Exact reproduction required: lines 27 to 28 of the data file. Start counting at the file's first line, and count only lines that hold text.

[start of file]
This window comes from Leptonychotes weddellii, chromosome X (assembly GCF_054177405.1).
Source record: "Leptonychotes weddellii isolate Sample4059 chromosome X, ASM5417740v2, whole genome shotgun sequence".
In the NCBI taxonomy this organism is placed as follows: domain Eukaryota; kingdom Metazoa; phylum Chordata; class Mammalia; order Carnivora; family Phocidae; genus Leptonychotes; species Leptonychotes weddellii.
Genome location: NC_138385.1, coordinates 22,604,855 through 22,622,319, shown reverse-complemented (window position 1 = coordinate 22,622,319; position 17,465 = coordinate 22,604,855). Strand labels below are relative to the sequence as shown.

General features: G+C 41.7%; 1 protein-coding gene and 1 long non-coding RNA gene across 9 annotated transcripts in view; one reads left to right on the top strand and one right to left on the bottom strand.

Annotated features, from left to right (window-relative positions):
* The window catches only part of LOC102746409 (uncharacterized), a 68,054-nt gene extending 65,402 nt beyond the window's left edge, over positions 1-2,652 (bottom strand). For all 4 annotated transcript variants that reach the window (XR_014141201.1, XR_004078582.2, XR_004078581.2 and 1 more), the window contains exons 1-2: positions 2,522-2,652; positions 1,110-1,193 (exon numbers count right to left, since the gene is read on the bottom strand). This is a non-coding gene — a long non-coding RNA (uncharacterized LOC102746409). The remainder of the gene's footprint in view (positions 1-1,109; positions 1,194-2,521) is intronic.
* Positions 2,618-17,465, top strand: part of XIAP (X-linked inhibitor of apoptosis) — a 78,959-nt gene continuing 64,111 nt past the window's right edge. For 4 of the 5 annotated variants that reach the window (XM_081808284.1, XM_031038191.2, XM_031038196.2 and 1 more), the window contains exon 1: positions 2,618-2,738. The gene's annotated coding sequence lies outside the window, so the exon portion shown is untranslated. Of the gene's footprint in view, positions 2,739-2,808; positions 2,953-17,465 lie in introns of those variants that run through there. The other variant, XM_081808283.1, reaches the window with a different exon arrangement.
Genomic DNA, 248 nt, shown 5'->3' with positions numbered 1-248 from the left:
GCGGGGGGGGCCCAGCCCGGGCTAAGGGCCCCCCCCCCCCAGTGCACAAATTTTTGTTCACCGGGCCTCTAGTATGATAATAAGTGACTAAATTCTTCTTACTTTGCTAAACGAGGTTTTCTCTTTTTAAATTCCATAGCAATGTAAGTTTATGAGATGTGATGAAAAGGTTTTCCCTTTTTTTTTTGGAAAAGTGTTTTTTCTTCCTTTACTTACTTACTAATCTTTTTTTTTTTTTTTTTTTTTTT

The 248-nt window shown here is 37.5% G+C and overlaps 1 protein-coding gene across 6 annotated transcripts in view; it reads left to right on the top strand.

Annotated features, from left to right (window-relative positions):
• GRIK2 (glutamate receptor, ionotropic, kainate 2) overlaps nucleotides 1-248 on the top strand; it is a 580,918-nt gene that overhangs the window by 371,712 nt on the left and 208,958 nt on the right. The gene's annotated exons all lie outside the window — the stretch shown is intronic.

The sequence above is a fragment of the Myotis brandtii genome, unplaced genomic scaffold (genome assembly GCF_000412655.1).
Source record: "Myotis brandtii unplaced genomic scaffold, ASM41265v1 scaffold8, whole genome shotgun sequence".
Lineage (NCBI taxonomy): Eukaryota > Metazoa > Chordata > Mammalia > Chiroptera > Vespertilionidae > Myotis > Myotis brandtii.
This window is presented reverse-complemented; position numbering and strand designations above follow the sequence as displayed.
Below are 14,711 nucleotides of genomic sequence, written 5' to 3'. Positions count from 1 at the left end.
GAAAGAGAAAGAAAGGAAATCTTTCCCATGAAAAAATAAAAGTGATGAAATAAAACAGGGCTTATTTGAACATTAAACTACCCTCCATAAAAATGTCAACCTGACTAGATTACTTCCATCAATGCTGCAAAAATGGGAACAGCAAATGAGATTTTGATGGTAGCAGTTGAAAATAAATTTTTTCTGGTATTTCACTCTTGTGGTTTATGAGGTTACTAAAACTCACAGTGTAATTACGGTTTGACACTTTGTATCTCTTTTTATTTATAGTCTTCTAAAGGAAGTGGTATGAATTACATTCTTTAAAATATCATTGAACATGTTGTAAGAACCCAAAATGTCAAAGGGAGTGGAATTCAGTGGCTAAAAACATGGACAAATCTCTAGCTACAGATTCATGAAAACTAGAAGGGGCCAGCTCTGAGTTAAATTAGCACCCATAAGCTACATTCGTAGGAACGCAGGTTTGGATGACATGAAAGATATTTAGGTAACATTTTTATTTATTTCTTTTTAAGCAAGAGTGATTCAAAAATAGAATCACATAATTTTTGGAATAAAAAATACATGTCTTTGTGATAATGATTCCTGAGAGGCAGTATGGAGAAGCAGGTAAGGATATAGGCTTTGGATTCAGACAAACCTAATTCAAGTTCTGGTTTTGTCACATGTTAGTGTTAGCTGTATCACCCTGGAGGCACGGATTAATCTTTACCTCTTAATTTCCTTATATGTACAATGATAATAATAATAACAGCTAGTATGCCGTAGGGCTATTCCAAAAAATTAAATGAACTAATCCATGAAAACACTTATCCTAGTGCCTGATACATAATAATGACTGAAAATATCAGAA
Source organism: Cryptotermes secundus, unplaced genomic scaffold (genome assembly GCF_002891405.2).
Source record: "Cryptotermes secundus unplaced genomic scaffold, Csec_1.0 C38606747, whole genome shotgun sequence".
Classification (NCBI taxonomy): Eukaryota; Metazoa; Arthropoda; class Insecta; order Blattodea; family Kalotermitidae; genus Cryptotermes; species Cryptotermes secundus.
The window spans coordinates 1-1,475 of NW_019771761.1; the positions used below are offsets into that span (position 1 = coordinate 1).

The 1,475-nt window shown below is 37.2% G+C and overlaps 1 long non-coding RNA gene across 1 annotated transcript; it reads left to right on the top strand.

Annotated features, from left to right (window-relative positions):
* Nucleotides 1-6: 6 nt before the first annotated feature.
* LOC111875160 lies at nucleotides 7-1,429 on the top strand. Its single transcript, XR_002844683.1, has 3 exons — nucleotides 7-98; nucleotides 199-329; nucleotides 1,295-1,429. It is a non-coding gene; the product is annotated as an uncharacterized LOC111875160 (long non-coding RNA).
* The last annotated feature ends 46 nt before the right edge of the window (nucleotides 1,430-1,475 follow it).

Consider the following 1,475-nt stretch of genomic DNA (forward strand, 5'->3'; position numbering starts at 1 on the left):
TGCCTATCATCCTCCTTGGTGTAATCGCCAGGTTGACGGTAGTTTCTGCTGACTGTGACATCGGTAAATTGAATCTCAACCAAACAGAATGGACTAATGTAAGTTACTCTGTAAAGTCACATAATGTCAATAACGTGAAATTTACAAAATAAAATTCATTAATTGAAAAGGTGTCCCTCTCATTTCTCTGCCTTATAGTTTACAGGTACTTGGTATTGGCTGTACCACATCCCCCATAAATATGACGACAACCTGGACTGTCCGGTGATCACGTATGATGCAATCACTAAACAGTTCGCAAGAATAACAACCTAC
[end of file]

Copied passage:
* LOC111875160 lies at nucleotides 7-1,429 on the top strand. Its single transcript, XR_002844683.1, has 3 exons — nucleotides 7-98; nucleotides 199-329; nucleotides 1,295-1,429. It is a non-coding gene; the product is annotated as an uncharacterized LOC111875160 (long non-coding RNA).
* The last annotated feature ends 46 nt before the right edge of the window (nucleotides 1,430-1,475 follow it).